To putting things together as initial ideas

Tabular navigation bar

Separate tabs for the shopping list, Hopper Picks, and other deals / promos.

Scrollable navigation bar

Only icons are used in the scrollable navigation bar to save space.
The deals page is accessible through this navigation. Map  
access from the floating map button at the bottom.

Integrated deals grid and scrollable banners

This design also has a vertical scroll navigation. There is a deals grid
on top for the best prices. Scrollable banners break up the list into two
distinct sections. The hotel cards are vertical but still full sized.

Scrollable banners and vertical cards

Scrollable banner and navigation used to save space. Hotel cards are
vertically oriented so that more information can part of each listing.
A floating map icon leads to a fullscreen map experience.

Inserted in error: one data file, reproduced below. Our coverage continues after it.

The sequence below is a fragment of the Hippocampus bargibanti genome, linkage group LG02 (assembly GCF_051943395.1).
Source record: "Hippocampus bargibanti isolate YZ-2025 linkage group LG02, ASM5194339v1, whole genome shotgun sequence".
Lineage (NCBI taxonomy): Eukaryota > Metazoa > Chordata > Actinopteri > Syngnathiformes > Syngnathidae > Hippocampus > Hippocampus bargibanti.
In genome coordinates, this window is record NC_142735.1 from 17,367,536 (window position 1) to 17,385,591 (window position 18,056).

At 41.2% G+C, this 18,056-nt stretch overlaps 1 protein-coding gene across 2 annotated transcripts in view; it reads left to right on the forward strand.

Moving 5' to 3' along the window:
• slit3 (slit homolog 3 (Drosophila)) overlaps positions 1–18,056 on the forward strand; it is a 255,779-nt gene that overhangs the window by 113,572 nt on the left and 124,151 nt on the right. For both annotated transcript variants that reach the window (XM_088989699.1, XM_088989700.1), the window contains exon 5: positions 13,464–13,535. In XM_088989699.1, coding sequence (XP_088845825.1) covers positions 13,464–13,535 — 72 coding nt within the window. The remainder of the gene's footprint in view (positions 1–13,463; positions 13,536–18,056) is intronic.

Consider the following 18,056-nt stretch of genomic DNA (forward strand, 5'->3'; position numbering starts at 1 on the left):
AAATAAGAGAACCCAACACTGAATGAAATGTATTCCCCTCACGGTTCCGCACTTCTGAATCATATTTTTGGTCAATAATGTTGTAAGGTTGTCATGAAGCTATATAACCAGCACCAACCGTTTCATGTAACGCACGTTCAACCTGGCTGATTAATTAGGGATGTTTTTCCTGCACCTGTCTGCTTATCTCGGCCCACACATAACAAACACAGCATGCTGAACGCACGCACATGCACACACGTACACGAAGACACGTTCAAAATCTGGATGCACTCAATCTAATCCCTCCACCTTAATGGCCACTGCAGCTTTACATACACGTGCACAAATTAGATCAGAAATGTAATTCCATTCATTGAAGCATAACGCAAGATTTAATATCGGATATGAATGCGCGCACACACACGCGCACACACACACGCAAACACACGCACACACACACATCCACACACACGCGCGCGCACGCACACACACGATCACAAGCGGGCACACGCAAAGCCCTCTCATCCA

🕵🏼 Taking a closer look at banners

After gathering input from shoppers and team stakeholders, it became clear that the banners were overly distracting, likely due to varying UIs from siloed product teams. To address a significant 65% drop-off in the funnel, I needed to make them less prominent.

Building a design style guide for banners

I implemented a standardized banner system with guidelines, allowing other teams to experiment and promote their products in a designated space. This ensures hotel shoppers can proceed seamlessly with the goal of booking their stay. Some of the guidelines: 
Design office hours for other product teams
No colored backgrounds to improve accessibility